Although this tactic used to work, it often fails these days, because you’re going head to head with content providers such as Forbes and Investopedia. It’s much harder to come out near the top in search results these days.
In fact, putting content on your website for the sake of search engine optimization may have a negative impact on your most valuable visitor — the referred visitor.
A referred visitor often wants a small amount of information about you before they make contact. Presenting them with page after page of content ends up making them search for the details almost all of them want to know — who you are and what you do.
Will having too much content cause you to lose a referral? Probably not. But you’ve made their first contact with you a bit frustrating by forcing them through too many pages to find just a few details.
Before discussing what your website should be, let’s discuss what it shouldn’t be:
- It should not be a “hot mess” of calculators, stock quotes and generic article links
- It should not look cluttered and crammed with as much information as possible
- It should not be filled with lead generation tools, trying to “hook” a visitor into providing contact information — though your site should have a call to action (such as a complimentary second opinion)
What are the attributes of an outstanding website?
- Beautiful design
Your website should make an instant first impression of attractiveness and competence. The importance of this first impression cannot be overestimated. We’ve all had the experience of being referred to a business, and the first thing we do is check out their website. Does your impression of their website instantly make a difference in how you view the business? You bet it does.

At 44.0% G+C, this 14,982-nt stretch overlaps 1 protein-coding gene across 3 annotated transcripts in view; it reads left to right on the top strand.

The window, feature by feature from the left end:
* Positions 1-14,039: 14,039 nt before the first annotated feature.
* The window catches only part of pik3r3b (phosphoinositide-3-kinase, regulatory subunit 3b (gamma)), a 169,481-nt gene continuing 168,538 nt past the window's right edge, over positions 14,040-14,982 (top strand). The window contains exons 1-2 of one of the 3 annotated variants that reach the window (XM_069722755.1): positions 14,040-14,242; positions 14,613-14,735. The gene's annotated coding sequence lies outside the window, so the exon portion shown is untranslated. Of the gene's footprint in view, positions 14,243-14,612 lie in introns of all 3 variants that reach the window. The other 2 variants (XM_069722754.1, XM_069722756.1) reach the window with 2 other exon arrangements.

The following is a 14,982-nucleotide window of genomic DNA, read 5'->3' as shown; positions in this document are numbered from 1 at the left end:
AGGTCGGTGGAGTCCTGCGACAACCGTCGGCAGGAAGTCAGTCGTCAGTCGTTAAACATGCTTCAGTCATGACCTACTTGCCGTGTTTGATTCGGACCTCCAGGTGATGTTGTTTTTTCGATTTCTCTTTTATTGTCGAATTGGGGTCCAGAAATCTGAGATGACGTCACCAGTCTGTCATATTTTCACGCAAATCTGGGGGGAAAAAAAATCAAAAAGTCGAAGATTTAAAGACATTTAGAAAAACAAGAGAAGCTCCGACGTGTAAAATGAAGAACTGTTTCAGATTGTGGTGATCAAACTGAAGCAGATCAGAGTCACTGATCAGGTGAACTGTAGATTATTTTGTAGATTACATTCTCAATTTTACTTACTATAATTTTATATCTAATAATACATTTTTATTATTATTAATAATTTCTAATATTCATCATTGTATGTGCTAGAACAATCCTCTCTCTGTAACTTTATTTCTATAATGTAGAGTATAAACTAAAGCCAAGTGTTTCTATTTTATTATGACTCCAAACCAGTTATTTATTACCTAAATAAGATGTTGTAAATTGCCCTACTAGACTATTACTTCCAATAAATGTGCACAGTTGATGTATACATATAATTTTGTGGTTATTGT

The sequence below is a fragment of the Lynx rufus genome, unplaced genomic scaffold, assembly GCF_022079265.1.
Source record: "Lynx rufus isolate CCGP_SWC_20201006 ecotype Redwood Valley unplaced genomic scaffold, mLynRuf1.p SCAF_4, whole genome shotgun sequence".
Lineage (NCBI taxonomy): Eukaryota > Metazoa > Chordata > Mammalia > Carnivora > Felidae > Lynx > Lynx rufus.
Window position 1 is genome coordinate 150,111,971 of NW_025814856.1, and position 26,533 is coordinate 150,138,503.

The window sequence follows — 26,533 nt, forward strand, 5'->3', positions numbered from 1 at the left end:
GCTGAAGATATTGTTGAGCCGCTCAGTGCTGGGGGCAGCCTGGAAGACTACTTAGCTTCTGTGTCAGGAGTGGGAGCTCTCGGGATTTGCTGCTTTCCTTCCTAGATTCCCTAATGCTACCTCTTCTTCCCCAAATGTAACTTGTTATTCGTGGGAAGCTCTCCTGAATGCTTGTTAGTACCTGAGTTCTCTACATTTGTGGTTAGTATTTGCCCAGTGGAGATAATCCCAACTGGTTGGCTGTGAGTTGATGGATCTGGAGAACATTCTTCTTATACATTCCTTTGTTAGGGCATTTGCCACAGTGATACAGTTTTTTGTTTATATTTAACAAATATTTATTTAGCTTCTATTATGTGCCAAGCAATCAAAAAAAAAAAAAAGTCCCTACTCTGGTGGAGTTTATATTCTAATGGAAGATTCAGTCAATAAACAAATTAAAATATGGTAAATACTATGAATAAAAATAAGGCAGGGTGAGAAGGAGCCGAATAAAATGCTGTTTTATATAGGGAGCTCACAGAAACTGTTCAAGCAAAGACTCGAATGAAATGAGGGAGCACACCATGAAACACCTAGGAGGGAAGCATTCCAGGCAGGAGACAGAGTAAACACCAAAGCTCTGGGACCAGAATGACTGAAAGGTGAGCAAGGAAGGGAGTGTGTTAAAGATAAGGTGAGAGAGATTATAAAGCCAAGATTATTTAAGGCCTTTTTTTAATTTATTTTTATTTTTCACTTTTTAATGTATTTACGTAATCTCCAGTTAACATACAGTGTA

- Concise content
This is a tough one for many financial advisors because they want to establish their expertise by telling their prospects how much they know. They often load up their website with detailed information that only a financial geek would be interested in reading.
Your website should be the complete opposite. It should be concise, easy to read and to the point, with lots of white space. The old phrase “less is more” certainly applies here.
- Professional image
The look should be very professional and convey competence at every click. If your website is full of “click bait” and marketing gimmicks your prospect or client will think of you as a salesperson, not an outstanding financial firm. It’s fine to ask for your visitors to make contact and provide benefits of doing business with you, but the more upscale you can keep your approach, the better.
- Responsive standards
Many of those viewing your website will be doing so on a small mobile device. Your website must look just as good on an iPhone as it does on a desktop.
Your website should build on the personal networking you do. We may be in the digital age, but your target clients want advice from a human being they can relate to and trust. Lead-generating websites and robo-advisors will never replace your human touch.